And that is the name that you never will guess;
The name that no human research can discover–
But THE ROBOT HIMSELF KNOWS, and will never confess.
When you notice a robot in profound meditation,
The reason, I tell you, is always the same:
His mind is engaged in a rapt contemplation
Of the thought, of the thought, of the thought of his name:
His ineffable effable
Deep and inscrutable singular Name.

apologies to T.S. Eliot (and jemsweb for photo)

Robot Cat | Flickr – Photo Sharing!.

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Wednesday, April 13, 2011

Robotics Week Begins At Home – Girl Powered | The Robot State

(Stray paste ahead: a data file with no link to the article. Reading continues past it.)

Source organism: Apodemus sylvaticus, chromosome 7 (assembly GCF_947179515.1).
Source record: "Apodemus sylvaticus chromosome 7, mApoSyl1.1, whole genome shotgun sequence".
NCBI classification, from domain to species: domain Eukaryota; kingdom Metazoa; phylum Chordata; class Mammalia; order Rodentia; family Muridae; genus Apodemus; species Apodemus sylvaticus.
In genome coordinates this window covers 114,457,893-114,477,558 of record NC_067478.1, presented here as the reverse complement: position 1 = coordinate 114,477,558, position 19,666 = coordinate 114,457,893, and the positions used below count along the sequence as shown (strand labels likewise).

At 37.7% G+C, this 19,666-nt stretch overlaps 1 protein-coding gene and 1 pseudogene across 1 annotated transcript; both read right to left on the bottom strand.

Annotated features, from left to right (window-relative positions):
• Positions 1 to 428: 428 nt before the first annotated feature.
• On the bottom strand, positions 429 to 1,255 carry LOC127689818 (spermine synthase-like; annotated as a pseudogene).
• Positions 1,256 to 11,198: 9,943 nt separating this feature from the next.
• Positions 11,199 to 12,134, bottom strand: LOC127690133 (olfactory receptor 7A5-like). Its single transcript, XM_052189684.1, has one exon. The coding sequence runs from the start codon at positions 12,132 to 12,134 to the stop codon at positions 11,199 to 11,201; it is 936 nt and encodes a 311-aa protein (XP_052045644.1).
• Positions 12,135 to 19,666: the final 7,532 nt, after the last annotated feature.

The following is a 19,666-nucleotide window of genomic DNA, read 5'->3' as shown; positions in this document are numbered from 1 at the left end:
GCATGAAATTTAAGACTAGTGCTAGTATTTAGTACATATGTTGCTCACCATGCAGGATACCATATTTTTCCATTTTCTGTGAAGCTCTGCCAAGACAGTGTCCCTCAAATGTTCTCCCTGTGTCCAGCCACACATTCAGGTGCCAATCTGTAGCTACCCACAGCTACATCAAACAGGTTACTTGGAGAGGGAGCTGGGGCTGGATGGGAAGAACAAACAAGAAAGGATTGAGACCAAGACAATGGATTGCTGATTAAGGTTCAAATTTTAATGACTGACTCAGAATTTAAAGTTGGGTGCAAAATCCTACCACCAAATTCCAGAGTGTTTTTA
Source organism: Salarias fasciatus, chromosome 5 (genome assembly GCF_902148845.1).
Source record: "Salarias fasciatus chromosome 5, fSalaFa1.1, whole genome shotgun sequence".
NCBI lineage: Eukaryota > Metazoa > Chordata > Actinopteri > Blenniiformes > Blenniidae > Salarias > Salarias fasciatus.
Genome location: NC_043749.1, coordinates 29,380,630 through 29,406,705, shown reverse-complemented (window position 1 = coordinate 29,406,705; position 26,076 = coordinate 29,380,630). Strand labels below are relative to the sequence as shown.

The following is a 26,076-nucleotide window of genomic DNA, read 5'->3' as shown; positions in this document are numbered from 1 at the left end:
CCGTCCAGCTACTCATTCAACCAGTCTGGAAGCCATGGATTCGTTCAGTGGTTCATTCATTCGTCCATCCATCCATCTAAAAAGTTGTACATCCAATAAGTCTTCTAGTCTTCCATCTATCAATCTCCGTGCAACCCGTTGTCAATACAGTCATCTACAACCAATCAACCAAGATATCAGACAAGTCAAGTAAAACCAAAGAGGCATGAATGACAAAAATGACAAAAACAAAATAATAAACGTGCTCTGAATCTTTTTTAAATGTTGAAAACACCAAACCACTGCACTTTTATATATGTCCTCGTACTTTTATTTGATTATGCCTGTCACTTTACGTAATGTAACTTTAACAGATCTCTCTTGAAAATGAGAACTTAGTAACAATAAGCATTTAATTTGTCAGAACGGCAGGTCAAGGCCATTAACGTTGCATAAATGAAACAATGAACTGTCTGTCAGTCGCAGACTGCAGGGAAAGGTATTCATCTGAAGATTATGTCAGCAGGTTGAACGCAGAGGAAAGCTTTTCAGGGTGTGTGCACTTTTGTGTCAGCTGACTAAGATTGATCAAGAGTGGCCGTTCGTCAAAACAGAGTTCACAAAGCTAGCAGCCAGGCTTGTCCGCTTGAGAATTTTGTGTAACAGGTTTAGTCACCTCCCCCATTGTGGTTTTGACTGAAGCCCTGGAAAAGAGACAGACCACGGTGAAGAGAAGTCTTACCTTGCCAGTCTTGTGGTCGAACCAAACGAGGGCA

Robotics week begins at home, building geek stuff with my kids and visiting Tech Shop and the Homebrew Robotics Club open day. However, bringing up the next geek girl generation is a troubling responsibility. Is there really a future for my daughters in technology?

The reality is not so bright AND it’s not changing any time soon. Across the board, the number of women in most of STEM (science, technology, engineering and math) has actually been declining since a brief flurry of feminism in the 1970s. The areas which have achieved parity are math and the bio sciences. While there is a drop off of both male and female interest in computing/engineering, robotics is a growth industry and the gender disparity is still huge.

At this point, it is customary to point out the successful fantastic women who are in the industry. Well, keep looking. Marissa Mayer, the pin up girl for business engineering success was quoted last week as being optimistic about the future of women in technology.